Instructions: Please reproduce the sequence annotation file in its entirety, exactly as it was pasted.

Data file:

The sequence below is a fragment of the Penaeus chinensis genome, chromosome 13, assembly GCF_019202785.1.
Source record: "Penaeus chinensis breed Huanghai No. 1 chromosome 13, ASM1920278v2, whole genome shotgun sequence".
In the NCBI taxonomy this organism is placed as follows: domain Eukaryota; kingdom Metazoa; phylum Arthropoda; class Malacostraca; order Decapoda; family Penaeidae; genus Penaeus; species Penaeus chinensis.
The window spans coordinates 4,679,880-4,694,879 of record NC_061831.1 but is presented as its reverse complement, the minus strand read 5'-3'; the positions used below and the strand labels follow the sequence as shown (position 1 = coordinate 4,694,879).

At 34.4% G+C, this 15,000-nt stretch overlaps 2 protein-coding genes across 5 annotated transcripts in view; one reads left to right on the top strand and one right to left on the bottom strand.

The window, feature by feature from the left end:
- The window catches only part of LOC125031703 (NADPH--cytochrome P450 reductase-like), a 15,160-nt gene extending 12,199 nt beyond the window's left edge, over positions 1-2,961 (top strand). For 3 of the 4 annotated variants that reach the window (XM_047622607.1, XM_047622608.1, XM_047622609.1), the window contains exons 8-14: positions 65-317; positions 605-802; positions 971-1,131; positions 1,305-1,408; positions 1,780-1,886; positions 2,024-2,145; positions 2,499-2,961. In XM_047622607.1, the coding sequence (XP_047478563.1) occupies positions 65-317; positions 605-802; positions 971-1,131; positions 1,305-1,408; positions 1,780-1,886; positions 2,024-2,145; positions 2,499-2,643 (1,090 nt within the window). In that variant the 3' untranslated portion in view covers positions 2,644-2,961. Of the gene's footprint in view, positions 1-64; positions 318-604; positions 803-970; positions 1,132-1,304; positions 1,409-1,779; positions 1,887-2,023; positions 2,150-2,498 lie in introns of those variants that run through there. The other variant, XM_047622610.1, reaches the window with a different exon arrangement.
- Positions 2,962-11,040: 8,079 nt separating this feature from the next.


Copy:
The sequence below is a fragment of the Penaeus chinensis genome, chromosome 13, assembly GCF_019202785.1.
Source record: "Penaeus chinensis breed Huanghai No. 1 chromosome 13, ASM1920278v2, whole genome shotgun sequence".
In the NCBI taxonomy this organism is placed as follows: domain Eukaryota; kingdom Metazoa; phylum Arthropoda; class Malacostraca; order Decapoda; family Penaeidae; genus Penaeus; species Penaeus chinensis.
The window spans coordinates 4,679,880-4,694,879 of record NC_061831.1 but is presented as its reverse complement, the minus strand read 5'-3'; the positions used below and the strand labels follow the sequence as shown (position 1 = coordinate 4,694,879).

At 34.4% G+C, this 15,000-nt stretch overlaps 2 protein-coding genes across 5 annotated transcripts in view; one reads left to right on the top strand and one right to left on the bottom strand.

The window, feature by feature from the left end:
- The window catches only part of LOC125031703 (NADPH--cytochrome P450 reductase-like), a 15,160-nt gene extending 12,199 nt beyond the window's left edge, over positions 1-2,961 (top strand). For 3 of the 4 annotated variants that reach the window (XM_047622607.1, XM_047622608.1, XM_047622609.1), the window contains exons 8-14: positions 65-317; positions 605-802; positions 971-1,131; positions 1,305-1,408; positions 1,780-1,886; positions 2,024-2,145; positions 2,499-2,961. In XM_047622607.1, the coding sequence (XP_047478563.1) occupies positions 65-317; positions 605-802; positions 971-1,131; positions 1,305-1,408; positions 1,780-1,886; positions 2,024-2,145; positions 2,499-2,643 (1,090 nt within the window). In that variant the 3' untranslated portion in view covers positions 2,644-2,961. Of the gene's footprint in view, positions 1-64; positions 318-604; positions 803-970; positions 1,132-1,304; positions 1,409-1,779; positions 1,887-2,023; positions 2,150-2,498 lie in introns of those variants that run through there. The other variant, XM_047622610.1, reaches the window with a different exon arrangement.
- Positions 2,962-11,040: 8,079 nt separating this feature from the next.